When Congress returns for the new year, lawmakers are expected to consider an aggressive course of actions involving America’s health care system. I’ve written about this, cautioning especially about the many likely counterfactual contentions that will be made about the Affordable Care Act, Medicare, and Medicaid. I’ve also expressed my dismay about the zeal with which Tom Price, the president-elect’s choice to be the Secretary of the Health and Human Services Department, and other partisans have proclaimed a need for so-called “tort reform,” major changes affecting the ability of consumers to get legal redress by lawsuits when they have suffered preventable serious injuries at the hands of the medical industry. The independent, nonpartisan Kaiser Health News Service, a national health policy news organization whose reporting appears in major media including the Washington Post, has taken a detailed look at this issue and is reprinted here with permission. The story is worth reading in full:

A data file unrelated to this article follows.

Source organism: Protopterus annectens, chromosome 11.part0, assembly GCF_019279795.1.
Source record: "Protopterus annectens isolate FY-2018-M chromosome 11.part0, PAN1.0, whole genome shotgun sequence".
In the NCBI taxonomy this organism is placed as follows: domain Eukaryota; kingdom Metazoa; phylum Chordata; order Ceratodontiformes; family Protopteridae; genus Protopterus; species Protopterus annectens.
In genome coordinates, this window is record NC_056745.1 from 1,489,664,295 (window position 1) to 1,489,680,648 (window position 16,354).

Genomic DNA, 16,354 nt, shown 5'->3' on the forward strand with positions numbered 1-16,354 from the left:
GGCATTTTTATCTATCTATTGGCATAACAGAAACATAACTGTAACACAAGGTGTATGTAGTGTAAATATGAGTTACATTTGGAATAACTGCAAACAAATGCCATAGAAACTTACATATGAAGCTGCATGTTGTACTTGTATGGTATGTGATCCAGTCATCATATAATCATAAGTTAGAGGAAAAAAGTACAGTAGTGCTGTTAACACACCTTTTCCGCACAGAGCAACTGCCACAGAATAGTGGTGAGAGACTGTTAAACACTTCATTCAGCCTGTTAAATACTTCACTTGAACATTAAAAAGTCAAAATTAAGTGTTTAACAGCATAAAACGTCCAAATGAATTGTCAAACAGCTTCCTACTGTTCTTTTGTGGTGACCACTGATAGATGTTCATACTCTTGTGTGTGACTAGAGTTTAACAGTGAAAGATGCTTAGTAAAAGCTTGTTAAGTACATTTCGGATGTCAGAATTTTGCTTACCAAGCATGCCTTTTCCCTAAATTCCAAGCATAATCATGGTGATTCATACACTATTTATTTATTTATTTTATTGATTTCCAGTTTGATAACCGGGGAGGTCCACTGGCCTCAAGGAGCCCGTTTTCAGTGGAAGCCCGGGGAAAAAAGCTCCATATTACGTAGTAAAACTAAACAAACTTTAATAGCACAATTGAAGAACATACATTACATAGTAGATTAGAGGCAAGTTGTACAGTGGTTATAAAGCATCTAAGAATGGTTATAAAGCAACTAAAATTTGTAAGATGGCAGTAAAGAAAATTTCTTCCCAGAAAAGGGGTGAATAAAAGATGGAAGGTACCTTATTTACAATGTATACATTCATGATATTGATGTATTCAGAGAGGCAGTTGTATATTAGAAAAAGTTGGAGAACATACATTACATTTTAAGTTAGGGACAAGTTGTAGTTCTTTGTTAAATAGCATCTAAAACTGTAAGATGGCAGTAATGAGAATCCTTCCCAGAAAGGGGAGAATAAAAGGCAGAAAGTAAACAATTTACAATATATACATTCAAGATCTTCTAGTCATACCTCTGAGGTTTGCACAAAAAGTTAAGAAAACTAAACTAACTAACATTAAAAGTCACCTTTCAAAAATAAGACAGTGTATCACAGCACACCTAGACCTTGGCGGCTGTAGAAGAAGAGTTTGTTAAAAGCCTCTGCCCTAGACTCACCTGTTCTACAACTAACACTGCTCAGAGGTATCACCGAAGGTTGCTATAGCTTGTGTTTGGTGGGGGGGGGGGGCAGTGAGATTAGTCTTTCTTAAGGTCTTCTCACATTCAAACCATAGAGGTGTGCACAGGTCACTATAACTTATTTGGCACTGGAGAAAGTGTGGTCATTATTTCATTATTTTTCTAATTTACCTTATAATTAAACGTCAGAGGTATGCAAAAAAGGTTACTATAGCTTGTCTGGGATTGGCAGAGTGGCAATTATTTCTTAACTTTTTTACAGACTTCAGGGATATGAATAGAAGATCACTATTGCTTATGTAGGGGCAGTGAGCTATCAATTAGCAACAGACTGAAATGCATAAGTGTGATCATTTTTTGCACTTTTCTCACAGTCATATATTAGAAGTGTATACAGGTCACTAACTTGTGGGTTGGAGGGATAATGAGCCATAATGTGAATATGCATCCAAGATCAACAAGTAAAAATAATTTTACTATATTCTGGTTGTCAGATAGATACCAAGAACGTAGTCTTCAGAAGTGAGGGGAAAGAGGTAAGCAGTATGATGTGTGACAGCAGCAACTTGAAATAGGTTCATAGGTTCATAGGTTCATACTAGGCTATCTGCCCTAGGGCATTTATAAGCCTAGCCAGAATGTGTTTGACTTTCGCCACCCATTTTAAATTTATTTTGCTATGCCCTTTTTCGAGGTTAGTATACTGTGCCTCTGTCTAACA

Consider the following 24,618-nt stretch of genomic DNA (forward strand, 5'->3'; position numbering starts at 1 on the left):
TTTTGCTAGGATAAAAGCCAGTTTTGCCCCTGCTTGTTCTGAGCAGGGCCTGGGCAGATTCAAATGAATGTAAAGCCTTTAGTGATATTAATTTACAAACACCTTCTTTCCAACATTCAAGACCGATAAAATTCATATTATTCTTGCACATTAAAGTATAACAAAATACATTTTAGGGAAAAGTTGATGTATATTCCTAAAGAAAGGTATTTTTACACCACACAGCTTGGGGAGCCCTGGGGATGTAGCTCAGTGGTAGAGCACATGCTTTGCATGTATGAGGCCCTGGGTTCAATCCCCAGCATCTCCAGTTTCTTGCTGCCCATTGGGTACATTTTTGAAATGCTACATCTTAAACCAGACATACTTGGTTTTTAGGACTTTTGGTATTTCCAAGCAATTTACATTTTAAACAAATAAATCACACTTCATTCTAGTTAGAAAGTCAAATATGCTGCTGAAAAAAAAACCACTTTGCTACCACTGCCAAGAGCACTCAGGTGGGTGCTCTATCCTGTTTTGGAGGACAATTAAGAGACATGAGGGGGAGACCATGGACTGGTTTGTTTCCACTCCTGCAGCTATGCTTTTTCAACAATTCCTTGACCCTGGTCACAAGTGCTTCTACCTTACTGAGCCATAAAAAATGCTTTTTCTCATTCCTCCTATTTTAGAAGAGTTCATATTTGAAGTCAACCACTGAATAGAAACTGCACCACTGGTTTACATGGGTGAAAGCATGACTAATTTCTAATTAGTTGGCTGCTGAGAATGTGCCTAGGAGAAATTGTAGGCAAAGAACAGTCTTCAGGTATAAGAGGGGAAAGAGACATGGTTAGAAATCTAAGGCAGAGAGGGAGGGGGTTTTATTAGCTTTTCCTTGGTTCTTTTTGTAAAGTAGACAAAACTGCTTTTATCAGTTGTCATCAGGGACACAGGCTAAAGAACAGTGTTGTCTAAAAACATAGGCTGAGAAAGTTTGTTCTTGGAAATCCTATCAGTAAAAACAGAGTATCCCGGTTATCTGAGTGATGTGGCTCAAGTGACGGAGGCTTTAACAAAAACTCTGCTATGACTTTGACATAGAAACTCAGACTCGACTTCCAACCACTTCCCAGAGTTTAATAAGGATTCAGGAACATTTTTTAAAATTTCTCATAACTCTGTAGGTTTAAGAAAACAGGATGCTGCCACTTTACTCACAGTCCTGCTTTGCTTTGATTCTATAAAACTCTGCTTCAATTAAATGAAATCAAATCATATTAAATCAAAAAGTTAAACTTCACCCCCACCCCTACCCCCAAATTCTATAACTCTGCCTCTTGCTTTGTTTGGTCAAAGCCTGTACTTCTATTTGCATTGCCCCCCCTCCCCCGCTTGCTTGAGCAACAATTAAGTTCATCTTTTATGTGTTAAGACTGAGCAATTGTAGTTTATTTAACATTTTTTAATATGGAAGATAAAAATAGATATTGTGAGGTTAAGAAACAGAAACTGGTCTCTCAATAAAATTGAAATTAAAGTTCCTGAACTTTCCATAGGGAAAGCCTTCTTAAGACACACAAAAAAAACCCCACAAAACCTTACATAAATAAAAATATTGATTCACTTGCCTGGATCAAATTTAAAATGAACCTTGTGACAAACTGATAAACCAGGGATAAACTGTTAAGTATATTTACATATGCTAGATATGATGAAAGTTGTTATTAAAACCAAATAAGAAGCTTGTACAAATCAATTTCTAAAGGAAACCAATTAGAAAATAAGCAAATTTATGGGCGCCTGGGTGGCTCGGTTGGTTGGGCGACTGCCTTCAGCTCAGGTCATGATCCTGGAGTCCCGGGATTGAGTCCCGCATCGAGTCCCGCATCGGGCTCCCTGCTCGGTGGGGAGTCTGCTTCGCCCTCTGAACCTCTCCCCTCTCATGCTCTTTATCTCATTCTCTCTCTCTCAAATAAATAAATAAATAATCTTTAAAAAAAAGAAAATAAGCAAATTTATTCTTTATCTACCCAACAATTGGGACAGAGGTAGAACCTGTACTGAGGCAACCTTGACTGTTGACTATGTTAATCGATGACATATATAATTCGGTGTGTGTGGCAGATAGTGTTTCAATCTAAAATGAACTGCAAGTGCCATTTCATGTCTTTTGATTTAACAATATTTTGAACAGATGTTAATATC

By Chad Terhune | Kaiser Health NewsTop Republicans say a medical malpractice crisis is threatening U.S. health care: Frivolous lawsuits are driving up malpractice insurance premiums and forcing physicians out of business. Doctors and hospitals live in fear of litigation, ordering excessive tests and treatments that make health care unaffordable for Americans.
That’s why House Speaker Paul D. Ryan (R-Wis.) and Rep. Tom Price (R-Ga.), tapped to be the nation’s top health official by President-elect Donald Trump, are vowing to make tort reform a key part of their replacement plan for the Affordable Care Act.
But according to researchers and industry experts, the reality doesn’t match the rhetoric. They say the nation’s medical malpractice insurance industry is running smoothly and has not been in crisis for more than a decade.